Beating Presentation Stage Fright

The deadline for 3 Minute Thesis applications is coming up next Friday 24th July. (What’s 3 Minute Thesis, you ask? It’s a competition you should enter! Go here to find out more.) As we all prepare our talks, now is probably a good time to think about strategies for giving confident, professional presentations.

Healthy presentation skills are a great career tool for postgrads. Academics have to talk to audiences constantly – in their departments, at conferences, and every time they give a lecture. If you’re planning a non-academic career, almost any line of work for highly educated people will involve some sharing or dissemination of ideas.

Unfortunately, stage fright is very real. (I get the shakes, sometimes to the point that my teeth rattle – which is great fun when there’s a microphone near my mouth.) We’ve all heard the standard public speaking advice: picture the audience naked, take deep breaths, practice, practice, practice. These are all good tips, except perhaps the naked one. But if you’re still nervous, try these:

Scared of the audience? Remember, you may not even see them.

If you are due to speak somewhere that has any form of special lighting, there is a very good chance that you won’t see your audience at all. When the lights are on you, and the house lights are dimmed, you’re effectively blind to anything further back than the lights.

That means the audience fades into a black haze of indistinctness. Invisible audiences are lovely. You can pretend they don’t exist, but they still laugh at your jokes and clap at the end.

Can’t project your voice? Sing an aria before your presentation.

I once took a night class on singing. I thought I’d go for an hour each week, hum some pop songs, and blow off steam. But oh, no. It was much more serious than that. The teacher was an operatic soprano, and she pushed the class to project our voices, test the limits of our vocal range, and go through endless drills. Let me tell you, my voice after an hour of singing was much stronger than before. Singing warms the vocal cords, and it forces you to breathe in such a way that your voice can project much further than normal. Just think: opera singers of centuries past didn’t have microphones, and yet they performed to audiences of thousands. They must have been doing something right.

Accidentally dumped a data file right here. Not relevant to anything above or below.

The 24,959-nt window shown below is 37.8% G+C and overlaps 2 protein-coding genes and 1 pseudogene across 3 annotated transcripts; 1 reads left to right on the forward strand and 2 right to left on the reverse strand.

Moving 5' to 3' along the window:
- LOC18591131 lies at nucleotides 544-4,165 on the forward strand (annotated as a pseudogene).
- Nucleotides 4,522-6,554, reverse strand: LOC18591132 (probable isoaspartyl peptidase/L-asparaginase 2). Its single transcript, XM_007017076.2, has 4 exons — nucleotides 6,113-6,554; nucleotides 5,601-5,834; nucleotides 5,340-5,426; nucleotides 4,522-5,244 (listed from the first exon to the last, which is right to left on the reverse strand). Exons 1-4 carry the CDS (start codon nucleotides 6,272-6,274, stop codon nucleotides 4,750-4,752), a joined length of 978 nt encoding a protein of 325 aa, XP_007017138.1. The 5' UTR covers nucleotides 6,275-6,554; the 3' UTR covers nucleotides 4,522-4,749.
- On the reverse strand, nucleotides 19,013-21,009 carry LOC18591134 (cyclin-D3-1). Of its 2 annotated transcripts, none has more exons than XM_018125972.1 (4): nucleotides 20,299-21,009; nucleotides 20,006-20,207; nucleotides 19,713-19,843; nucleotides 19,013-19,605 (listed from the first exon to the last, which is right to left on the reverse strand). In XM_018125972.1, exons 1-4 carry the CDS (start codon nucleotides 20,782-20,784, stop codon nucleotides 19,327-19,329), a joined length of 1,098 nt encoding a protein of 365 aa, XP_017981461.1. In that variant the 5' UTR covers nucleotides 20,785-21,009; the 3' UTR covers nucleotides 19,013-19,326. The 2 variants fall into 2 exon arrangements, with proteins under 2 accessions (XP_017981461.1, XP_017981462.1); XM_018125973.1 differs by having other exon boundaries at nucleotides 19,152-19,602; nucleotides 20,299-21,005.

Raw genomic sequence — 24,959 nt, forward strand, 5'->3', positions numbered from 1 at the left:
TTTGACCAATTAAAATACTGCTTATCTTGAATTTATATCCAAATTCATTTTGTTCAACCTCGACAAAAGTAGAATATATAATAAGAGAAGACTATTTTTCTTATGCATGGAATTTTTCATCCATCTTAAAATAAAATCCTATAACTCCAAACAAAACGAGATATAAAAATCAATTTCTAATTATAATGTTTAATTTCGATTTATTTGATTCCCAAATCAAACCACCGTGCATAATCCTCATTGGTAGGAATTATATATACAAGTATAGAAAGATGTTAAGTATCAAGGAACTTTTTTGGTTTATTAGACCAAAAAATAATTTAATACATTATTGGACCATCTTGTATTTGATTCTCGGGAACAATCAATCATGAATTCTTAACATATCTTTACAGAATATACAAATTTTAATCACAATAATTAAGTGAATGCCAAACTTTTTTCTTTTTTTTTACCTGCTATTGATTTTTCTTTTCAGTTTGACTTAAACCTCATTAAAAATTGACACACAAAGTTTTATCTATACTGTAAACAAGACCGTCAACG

Awkward hands? Give out invisible sandwiches.

What are you supposed to do with your hands while you’re dazzling the audience with your voice? Give out invisible sandwiches. Fans of the show “Community” may remember Shirley using the sandwich trick to give a speech in her business class (episode 1.10, for you Community geeks out there). The sandwich trick goes like this: as you are speaking, extend an open palm and imagine that you are offering your audience an invisible sandwich. This creates an impression that you are welcoming and inclusive. The sandwich stops you from forming an awkward fist, since you don’t want to crush the delicious invisible sourdough.


Got some presentation tips of your own? Share them in the comments!

About Anaise Irvine

Dr Anaise Irvine is the Editor of Thesislink and leads the Researcher Education and Development team at Auckland University of Technology. Her PhD research analysed how contemporary films and novels represent genetic engineering as a social justice issue. These days she works with researchers at all levels to improve their research skills, and the most obscure of her own research skills is being able to turn novels into phylogenetic trees!

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